13. ^ Mantlo, Bill (w), Byrne, John (p), Sinnott, Joe (i). "When A Spider-Man Comes Calling!" Fantastic Four 218 (May 1980)
  14. ^ Manning "1980s" in Gilbert (2012), p. 114: "Writer Roger Stern would begin his long tenure as a Spider-scribe with an impressive run on Peter Parker, The Spectacular Spider-Man, beginning with this issue illustrated by Mike Zeck."
  15. ^ DeFalco, Tom "1980s" in Gilbert (2008), p. 207: "Cloak and Dagger's first appearance was written by Bill Mantlo and illustrated by Ed Hannigan. A socially conscious writer, Mantlo used the characters to address the problems of teenage runaways and the dangers of illegal drugs."
  16. ^ Manning "1980s" in Gilbert (2012), p. 133: "Shot and stabbed and at death's door, the Black Cat truly needed her nine lives, but luckily began the long road to recovery thanks to the hard work of local hospital staff."
  17. ^ Mantlo, Bill (w), Hembeck, Fred; Milgrom, Al (p), Milgrom, Al; Albelo, Joe; Mooney, Jim (i). "Bugs!" Peter Parker, The Spectacular Spider-Man 86 (January 1984)
  18. ^ Manning "1980s" in Gilbert (2012), p. 147: "In the final issue of Al Milgrom's stint as writer on Peter Parker, The Spectacular Spider-Man, which had begun with issue #90 (May 1984), Milgrom once again served as both author and artist in a tale that wrapped up the Spider-Man/Black Cat romance."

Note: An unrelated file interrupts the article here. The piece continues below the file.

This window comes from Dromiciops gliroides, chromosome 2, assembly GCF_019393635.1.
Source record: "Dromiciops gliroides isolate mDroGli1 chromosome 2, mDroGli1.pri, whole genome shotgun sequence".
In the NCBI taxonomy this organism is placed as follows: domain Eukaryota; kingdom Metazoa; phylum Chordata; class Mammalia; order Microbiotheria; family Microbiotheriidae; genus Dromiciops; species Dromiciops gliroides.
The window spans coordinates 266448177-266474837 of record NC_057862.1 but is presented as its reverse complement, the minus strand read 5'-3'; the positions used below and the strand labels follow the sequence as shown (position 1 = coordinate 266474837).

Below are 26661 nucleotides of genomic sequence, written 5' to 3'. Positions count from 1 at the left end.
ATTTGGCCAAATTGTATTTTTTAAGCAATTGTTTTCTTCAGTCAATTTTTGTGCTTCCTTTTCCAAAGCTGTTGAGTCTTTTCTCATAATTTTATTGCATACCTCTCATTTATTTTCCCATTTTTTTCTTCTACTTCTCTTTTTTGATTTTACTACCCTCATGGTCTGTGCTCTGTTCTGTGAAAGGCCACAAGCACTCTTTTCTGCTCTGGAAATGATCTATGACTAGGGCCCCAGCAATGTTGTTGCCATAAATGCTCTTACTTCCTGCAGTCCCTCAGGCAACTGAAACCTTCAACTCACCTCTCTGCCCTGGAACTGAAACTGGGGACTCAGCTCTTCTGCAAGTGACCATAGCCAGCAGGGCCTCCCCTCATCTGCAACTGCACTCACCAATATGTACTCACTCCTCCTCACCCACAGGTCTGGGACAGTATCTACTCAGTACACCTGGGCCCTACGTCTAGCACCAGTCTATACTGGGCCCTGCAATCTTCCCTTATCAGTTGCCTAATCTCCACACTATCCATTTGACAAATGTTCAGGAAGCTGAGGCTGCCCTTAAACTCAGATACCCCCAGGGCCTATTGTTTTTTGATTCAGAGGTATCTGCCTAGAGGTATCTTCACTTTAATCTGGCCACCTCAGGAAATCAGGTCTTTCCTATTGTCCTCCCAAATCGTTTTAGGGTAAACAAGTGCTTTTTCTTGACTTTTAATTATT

19. ^ Priest, Christopher J. (James Owsley) (May 2002). "Adventures in the Funny Book Game: Chapter Two Oswald: Why I Never Discuss Spider-Man". Archived from the original on March 17, 2013. 
  20. ^ Manning "1980s" in Gilbert (2012), p. 150: "Revered as one of the finest Spider-Man stories ever told, this four-part saga, written by Peter David and penciled by Rich Buckler, was a decidedly dark tale for the usually lighthearted web-slinger."
  21. ^ DeFalco "1980s" in Gilbert (2008), p. 231: "The six-issue story arc...ran through all the Spider-Man titles for two months."
  22. ^ Amash, Jim (2010). Sal Buscema: Comics' Fast & Furious Artist. TwoMorrows Publishing. pp. 68–71. ISBN 978-1605490212. 
  23. ^ priest, "Ball Game" (requires scrolldown).
  24. ^ Douglas, Brad, ed. (October 9, 2005). "Peter David interview". Archived from the original on July 23, 2011. 
  25. ^ Daniels, Les (1991). Marvel: Five Fabulous Decades of the World's Greatest Comics. Harry N. Abrams. p. 222. ISBN 9780810938212. 
  26. ^ DeFalco "1980s" in Gilbert (2008), p. 238: Created by writer Gerry Conway and artist Sal Buscema, Carlos and Eduardo Lobo possessed the mutant ability to transform into werewolves.
  27. ^ Manning, Matthew K. "1990s" in Gilbert (2008), p. 263: "The 200th issue of The Spectacular Spider-Man, written by J. M. DeMatteis and with art by Sal Buscema, featured the shocking death of Spider-Man's close friend, Harry Osborn."
  28. ^ Epstein, Dan (June 24, 2002). "Interview: J.M. DeMatteis". p. 3. Archived from the original on March 6, 2005. 
  29. ^ 'Spectacular Spider-Man vol. 2 at the Grand Comics Database
  30. ^ Manning "2000s" in Gilbert (2008), p. 316: "With Peter Parker: Spider-Man coming to a close in August [2003], writer Paul Jenkins once again took up his seat behind the computer to document Spider-Man's life."
  31. ^ 'Spectacular Spider-Man Adventures' at the Grand Comics Database

External links